America Hates Native Americans

Apparently, spray tans and non-truths play better than warpaint and ethics.
09/09/2016 08:35 pm ET Updated Sep 12, 2016
Native Americans ride with raised fists to a sacred burial ground that was disturbed by bulldozers building the Dakota Access
ROBYN BECK via Getty Images
Native Americans ride with raised fists to a sacred burial ground that was disturbed by bulldozers building the Dakota Access Pipeline (DAPL) on September 4, 2016 near Cannon Ball, North Dakota.

Did that get your attention?

While America prides itself on its all-inclusive ideals, I dare to say that none of them apply to Native Americans.

Since the beginning of the European invasion of North America, there has been a long drawn out ethnic cleansing occurring in this part of the world.

We are a country that still celebrates Columbus day, people! Columbus was no friend to First Americans.

gen·o·cide

/ jenəˌsīd/

noun

the deliberate killing of a large group of people, especially those of a particular ethnic group or nation.

synonyms: mass murder, massacre

In the old days, the “Indian” problem was taken care of with disease, soldiers and guns. Presidential orders were signed, soldiers dispatched, bounties given to militia all with the singular purpose of killing Native Americans. It didn’t matter whether those natives were armed, unarmed, elderly, women or children.

According to the government and the collective consensus, the only good Indian was a dead Indian.

Any Native American who was able to survive the slaughters, diseases, internment, starvation and forced marches were relegated to reservations. Often these lands designated for reservations were not homelands nor extremely desirable lands.

This is the moment you can choose to listen to that roar of our voices, to recognize that we are people, we belong here and our cause is valid.

I wish I could say America has recognized its fault in practically wiping out an entire ethnic group. I wish I could say that amends have been made in ensuring that Natives have the best education, medical care and work opportunities in the country. I wish I could say that as a whole Native Americans are thriving. None of that rings true generations after Wounded Knee, The Long Walk or the Trail of Tears.

For those of you who have never set foot on a reservation, I urge you to visit one and I don’t mean a casino. I mean the dirt poor areas where water doesn’t run freely from a tap. It has to be hauled in over a rutted dirt road. Electricity... perhaps if you are lucky or have a generator. Don’t even think about the luxury of wi-fi. Please excuse the suspicious nature of its inhabitants... they have reason for that.

When I was a kid, I remember how many, many people were still living in shacks covered in tar paper. This wasn’t out in the middle of nowhere. This was in one of the bigger towns on the Navajo reservation. I went with my family down to Mexico once and marveled about how much it reminded me of the reservation. People there also lived in shacks that looked like they were built with found materials. Mexico was pretty close to third-world at that time.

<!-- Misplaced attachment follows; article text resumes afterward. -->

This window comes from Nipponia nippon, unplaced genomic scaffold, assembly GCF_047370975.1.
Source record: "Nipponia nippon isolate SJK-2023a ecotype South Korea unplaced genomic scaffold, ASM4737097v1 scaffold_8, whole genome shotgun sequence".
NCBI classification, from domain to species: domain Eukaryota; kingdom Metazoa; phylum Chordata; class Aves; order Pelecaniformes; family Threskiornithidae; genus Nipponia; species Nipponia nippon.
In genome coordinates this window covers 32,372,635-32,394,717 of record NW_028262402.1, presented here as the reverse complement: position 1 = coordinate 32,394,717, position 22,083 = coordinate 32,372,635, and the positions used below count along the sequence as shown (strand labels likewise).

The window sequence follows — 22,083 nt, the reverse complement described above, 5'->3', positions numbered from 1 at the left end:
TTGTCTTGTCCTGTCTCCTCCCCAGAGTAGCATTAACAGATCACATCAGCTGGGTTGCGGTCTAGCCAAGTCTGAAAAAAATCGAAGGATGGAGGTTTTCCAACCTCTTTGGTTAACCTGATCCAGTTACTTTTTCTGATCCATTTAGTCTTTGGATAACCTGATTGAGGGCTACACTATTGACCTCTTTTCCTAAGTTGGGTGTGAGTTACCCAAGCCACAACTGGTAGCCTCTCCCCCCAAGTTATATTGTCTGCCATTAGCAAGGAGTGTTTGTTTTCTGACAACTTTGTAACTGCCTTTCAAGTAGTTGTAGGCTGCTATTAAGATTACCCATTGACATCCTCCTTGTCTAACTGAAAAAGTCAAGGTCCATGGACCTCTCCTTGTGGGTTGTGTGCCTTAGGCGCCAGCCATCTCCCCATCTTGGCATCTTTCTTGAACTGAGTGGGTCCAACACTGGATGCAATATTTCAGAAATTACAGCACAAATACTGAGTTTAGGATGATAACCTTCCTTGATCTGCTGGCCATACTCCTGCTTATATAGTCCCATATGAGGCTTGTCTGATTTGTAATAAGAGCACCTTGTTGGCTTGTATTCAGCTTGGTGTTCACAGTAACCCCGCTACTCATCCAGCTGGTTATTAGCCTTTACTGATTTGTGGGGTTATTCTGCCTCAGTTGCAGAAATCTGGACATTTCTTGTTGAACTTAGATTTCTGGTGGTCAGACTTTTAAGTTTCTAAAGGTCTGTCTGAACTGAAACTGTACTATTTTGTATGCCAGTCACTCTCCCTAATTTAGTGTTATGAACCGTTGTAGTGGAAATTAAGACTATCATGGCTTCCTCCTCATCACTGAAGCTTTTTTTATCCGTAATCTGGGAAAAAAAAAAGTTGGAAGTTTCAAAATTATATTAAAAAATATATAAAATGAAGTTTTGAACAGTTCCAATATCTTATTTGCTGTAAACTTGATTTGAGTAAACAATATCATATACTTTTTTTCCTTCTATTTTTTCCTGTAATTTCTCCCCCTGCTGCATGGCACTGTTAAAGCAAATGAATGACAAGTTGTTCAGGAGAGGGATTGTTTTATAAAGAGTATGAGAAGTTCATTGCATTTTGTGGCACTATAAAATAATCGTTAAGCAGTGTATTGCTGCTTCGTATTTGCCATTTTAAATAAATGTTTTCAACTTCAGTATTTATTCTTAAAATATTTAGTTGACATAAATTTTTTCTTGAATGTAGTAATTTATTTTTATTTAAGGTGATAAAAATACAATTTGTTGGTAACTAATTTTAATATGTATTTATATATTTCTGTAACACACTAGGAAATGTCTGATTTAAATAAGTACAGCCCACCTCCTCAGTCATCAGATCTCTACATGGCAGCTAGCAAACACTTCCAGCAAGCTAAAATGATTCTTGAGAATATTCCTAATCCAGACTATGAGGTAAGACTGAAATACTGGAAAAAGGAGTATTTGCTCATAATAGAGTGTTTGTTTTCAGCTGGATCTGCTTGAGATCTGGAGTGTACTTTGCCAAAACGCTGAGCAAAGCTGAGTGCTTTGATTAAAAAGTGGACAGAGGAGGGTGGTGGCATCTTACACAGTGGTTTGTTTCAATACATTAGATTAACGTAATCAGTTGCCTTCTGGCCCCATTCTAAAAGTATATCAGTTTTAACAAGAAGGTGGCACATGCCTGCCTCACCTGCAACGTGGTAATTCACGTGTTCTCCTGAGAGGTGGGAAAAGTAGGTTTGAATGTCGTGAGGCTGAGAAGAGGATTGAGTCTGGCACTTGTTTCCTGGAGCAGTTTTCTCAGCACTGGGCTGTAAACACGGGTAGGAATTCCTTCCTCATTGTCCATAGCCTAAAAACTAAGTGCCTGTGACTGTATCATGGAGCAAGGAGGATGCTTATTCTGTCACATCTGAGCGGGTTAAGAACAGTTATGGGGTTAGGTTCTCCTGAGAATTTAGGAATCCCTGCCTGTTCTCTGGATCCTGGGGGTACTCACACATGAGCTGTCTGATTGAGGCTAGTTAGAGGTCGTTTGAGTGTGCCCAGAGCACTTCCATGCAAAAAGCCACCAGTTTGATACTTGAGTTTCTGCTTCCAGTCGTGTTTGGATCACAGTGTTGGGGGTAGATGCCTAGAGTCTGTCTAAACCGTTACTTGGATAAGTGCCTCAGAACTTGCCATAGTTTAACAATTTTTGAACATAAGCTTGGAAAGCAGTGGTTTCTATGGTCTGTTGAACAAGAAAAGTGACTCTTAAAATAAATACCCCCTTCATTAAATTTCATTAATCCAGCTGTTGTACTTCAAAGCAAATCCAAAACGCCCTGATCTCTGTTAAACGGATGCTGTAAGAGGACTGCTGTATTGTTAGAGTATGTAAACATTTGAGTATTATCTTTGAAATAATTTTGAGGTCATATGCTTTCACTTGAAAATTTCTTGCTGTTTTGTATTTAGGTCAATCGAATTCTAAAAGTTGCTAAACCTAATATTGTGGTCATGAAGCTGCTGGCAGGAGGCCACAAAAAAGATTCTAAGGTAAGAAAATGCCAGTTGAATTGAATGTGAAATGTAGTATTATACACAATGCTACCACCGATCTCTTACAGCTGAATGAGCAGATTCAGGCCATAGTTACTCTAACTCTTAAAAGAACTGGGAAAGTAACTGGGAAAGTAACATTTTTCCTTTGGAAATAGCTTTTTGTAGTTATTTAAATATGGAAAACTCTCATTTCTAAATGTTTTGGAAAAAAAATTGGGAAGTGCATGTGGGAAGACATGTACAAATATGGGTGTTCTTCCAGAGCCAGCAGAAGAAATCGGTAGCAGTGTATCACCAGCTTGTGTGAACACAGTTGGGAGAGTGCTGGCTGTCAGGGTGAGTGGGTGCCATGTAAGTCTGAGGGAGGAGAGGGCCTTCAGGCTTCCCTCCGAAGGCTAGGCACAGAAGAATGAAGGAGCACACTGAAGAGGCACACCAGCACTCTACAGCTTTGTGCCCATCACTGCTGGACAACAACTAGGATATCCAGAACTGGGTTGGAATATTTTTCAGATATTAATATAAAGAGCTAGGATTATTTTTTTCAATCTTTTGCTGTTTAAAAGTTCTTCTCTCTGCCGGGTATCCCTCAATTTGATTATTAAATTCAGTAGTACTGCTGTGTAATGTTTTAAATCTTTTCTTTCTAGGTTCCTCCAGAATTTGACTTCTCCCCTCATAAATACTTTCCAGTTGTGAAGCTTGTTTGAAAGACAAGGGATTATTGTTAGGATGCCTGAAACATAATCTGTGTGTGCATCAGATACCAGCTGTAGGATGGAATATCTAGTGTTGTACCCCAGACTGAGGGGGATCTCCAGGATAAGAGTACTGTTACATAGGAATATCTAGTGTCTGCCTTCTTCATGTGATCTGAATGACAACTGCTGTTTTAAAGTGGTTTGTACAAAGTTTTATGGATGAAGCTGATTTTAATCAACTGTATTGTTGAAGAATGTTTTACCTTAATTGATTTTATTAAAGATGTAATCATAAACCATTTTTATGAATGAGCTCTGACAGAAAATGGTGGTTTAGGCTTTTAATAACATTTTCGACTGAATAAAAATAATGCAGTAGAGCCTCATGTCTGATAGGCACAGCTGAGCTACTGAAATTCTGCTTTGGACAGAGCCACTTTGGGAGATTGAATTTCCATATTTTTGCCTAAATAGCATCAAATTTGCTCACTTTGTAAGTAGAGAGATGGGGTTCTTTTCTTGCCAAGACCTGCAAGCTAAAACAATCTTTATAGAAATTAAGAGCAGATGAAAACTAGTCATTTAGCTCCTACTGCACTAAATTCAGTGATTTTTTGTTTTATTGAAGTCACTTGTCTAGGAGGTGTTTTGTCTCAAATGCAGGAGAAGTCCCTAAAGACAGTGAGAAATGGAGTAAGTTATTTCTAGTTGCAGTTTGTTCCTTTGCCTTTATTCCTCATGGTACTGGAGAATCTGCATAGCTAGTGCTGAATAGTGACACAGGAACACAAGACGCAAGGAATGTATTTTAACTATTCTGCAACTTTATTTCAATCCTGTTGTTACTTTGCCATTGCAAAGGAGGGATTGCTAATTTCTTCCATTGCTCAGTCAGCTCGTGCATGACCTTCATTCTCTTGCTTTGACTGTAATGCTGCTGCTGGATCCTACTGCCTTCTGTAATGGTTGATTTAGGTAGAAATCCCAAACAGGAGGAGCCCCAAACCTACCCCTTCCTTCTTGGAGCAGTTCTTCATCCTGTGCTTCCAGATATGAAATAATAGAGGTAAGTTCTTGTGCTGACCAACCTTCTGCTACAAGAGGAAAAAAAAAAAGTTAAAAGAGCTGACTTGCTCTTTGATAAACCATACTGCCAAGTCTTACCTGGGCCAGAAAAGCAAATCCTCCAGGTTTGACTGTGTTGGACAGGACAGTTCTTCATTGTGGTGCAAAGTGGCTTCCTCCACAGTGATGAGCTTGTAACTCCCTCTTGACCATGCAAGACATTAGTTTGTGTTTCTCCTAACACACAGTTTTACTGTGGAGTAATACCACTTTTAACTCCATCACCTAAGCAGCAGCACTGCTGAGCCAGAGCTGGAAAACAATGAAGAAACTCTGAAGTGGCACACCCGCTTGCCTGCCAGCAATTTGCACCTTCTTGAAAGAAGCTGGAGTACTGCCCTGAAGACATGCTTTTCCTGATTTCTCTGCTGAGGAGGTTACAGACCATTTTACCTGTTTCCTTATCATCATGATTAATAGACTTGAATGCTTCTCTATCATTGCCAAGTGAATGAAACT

The reservation has changed some since then but not enough. I am ever the optimist but at times I feel resigned that it won’t change. Lately, I’m feeling that resignation dissipating with the events unfolding in South Dakota.

It fills me with extreme pride to see so many tribes united in the cause that is the Standing Rock protest. Standing Rock isn’t just about oil. Standing Rock isn’t just about water. Standing Rock is a test. There is a roar coming from North Dakota. This is the moment you can choose to listen to that roar of our voices, to recognize that we are people, we belong here and our cause is valid.

So far the mainstream media has chosen to be fairly silent in reference to Standing Rock. Apparently, spray tan and non-truths play and pay better than warpaint and ethics. Much has been done to try and silence the voices of protesters at the site. Of the mainstream coverage that has emerged sparingly, one network has painted them as violent anarchists using white biased coverage (CBS, I’m talking about you). Never mind those attack dogs set loose on a little girl. She’s not your little girl though, so why should you care?

MSNBC’s Lawrence O’Donnell has been one of very few to broach the subject and do so in a stellar manner.

Some of you might be offended by my characterization of America and feel like this doesn’t represent you. If that is the case, then I challenge you. I challenge you to do something! Recognize it, talk about it, and share it! Sign a petition, attend a protest, challenge your lawmakers, donate to the cause. Turning a blind eye or worse yet assuming it’ll work itself out only perpetuates the notion that Native Americans aren’t human, don’t belong here and should cease to exist altogether.

A version of this post originally appeared on SurlyBird.wordpress.com.

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